Relativism tries to be coy, and so starts out with things that are supposed to be insignificant and minor, but by the end of the process the whole thing becomes a ridonkulous farce. It is as though we gave Dr. Timothy Leary as much acid as he wanted to prepare him for an assigned task of writing a screenplay for the Marx Brothers.

“For we dare not class ourselves or compare ourselves with those who commend themselves. But they, measuring themselves by themselves, and comparing themselves among themselves, are not wise.”

2 Corinthians 10:12 (NKJV)

Scales do not weigh themselves. Yardsticks do not measure themselves. And when we assume to ourselves the authority to measure and evaluate all things in the world with standards derived from inside that world, we discover that we have unplugged the world from any possible source of transcendental meaning. When we do that, the epistemic refrigeration unit stops working, and everything in the cosmos starts to melt. In our day, the process is well-advanced, which is why the world around us is starting to look like one of those Salvador Dali paintings.

Things are really dire. But when the whole thing is melts down like this, my only consolation is that the very last thing to melt will be the polar ice caps. A little divine sense of humor thing.

Christ or Clown World

The only way out is Christ. The only thing to do is to repent. Do you want love, a love that is constant and not absurd? Then you must have Christ. Do you want to stop lying to yourself about sex, and pronouns, and feelings, and experts, and evolution, and power structures? Are you tired of it yet? Then Christ is the only possible answer. Christ or nothing. Christ or chaos. Christ or clown world. Christ or the psych ward. Christ or the whole world turns into a psych ward.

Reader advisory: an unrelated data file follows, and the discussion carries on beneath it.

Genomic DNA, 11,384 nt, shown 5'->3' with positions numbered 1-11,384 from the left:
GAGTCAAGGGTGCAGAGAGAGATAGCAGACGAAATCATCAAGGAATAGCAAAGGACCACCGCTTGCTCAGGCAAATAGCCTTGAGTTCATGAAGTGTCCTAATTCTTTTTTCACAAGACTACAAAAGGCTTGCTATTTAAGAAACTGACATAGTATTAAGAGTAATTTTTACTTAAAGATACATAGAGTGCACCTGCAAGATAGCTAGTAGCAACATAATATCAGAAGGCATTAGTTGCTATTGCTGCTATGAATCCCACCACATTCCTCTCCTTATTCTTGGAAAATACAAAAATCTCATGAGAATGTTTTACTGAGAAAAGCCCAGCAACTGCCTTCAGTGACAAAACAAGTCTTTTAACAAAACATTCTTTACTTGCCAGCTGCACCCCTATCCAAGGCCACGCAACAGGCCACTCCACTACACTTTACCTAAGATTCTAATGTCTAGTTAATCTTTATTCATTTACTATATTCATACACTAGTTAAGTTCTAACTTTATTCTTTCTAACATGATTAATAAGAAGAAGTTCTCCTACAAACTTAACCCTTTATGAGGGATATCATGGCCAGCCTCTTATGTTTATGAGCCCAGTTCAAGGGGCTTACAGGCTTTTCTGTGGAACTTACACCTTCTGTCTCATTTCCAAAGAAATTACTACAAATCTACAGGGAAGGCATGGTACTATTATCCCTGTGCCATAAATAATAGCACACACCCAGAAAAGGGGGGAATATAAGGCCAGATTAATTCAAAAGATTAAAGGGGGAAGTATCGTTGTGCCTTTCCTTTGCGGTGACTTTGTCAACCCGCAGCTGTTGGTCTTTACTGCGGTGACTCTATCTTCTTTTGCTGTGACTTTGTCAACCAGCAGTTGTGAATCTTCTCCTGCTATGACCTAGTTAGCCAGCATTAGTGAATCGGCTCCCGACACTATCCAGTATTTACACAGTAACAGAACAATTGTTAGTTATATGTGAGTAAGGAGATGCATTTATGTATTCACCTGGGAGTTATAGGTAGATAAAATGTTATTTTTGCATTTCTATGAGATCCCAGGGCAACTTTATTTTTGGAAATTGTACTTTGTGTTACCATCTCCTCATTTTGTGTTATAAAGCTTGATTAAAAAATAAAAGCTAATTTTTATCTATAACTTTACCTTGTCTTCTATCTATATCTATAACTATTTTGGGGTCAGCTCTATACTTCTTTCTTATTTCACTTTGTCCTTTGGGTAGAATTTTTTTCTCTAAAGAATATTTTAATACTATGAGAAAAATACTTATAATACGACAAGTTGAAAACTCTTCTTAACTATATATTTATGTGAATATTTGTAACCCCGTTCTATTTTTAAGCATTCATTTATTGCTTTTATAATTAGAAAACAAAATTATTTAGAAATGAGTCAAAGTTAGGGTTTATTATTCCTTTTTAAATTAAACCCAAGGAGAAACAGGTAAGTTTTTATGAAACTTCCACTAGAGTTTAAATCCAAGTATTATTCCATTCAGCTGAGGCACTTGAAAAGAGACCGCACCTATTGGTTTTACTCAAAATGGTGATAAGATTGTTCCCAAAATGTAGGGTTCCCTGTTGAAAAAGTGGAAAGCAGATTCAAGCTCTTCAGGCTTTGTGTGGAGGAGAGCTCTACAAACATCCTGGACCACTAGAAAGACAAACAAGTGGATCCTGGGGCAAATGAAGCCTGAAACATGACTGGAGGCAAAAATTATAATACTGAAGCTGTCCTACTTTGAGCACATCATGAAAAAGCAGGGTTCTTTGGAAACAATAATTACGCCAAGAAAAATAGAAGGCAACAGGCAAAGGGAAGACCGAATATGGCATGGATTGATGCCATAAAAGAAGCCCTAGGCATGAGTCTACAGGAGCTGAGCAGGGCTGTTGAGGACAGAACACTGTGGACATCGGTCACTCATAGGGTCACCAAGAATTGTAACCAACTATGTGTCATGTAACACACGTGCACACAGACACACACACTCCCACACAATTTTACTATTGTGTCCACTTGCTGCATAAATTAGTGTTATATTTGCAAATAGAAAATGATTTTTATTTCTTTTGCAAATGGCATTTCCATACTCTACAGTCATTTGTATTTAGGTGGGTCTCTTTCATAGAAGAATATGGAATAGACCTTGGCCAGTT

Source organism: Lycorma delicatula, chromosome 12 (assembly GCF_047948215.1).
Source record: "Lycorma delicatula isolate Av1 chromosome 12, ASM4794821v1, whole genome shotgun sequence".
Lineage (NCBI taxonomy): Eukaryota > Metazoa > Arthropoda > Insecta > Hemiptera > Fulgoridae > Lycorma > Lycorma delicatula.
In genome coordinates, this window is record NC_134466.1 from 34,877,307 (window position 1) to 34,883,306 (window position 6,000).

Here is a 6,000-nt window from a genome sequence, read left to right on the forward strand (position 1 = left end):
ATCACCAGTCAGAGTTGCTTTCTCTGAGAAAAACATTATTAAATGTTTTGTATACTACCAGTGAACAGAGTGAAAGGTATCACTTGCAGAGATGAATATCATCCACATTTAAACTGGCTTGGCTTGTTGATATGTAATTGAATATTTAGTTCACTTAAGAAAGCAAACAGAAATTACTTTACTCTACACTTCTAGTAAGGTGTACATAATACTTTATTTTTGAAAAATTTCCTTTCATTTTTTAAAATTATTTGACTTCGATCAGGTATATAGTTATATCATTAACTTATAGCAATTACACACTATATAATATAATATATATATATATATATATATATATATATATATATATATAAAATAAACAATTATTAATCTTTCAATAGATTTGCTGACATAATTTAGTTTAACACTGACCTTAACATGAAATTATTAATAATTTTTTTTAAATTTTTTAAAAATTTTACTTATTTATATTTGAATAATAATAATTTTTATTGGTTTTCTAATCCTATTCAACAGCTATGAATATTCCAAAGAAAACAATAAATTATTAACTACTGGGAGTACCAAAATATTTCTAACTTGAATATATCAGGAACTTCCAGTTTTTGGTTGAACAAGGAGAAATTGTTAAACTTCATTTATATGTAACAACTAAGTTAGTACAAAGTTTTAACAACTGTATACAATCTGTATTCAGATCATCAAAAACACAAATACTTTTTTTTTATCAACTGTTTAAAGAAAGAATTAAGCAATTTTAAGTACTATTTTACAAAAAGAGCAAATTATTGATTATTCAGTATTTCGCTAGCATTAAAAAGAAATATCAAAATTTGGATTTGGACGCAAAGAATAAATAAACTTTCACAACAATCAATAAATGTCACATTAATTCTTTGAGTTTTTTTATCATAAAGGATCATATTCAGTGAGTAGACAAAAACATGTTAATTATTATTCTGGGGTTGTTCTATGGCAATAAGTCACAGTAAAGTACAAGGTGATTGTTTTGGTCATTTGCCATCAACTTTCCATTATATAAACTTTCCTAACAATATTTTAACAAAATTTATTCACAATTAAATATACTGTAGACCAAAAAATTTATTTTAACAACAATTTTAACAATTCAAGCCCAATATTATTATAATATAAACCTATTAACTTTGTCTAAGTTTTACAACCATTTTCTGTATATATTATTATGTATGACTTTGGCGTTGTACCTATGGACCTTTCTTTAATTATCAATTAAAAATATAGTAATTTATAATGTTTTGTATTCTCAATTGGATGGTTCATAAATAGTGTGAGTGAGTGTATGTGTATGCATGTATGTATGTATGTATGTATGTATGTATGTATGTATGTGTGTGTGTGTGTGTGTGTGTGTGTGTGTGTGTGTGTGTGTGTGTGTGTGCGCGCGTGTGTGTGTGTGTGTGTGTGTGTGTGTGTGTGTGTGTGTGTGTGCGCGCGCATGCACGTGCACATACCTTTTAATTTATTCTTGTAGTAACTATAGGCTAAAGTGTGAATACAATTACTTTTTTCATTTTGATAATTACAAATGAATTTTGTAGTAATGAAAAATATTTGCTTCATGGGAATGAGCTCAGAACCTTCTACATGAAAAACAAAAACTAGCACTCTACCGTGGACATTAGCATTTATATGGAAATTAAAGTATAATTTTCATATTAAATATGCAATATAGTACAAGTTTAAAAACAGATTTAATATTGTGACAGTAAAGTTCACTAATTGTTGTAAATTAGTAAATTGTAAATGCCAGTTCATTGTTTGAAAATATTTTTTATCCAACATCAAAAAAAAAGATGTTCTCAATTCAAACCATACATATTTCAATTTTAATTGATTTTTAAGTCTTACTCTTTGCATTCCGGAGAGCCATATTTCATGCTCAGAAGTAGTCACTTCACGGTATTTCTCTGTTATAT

The contrast is stark. The apostle John tells us, astonishingly, that God is love. Love is not something that God decided to do one day, but is rather is an essential characteristic of who and how He is. We are not told that God has love, but rather that He IS love.

“He who does not love does not know God, for God is love.”

1 John 4:8 (NKJV)

This is eternal love, outside the world. Not only is this the case, but God is immutably love. He is an unchanging God, without variation or shadow due to change. He is the everlasting God. The mayhem in the editorial offices of lunatic dictionaries does not reach Him. He is not affected by any of that chaos.

“Every good gift and every perfect gift is from above, and cometh down from the Father of lights, with whom is no variableness, neither shadow of turning.”

James 1:17 (KJV)

So I began by saying that love needs to be anchored outside the world. This is what I mean. God is the living God and He is, by definition, outside the world. There is a Creator/creature divide, and the span between the two is infinite. That span was bridged only once, in a place called Bethlehem.

So God created the world, and He is the great I AM, the living and triune God who is before all eternal times. He is the way He is necessarily, and His nature and character are immutable, and therefore He is immutably loving. Thus any ethical system based on Him will reflect those characteristics. They will not change as though subject to fad or fashion, and the thing they will not deviate from is the constant standard of love.

And this is why the definition of love must not be ceded to the editors of the regime dictionaries in clown world. But there is only one way to avoid that.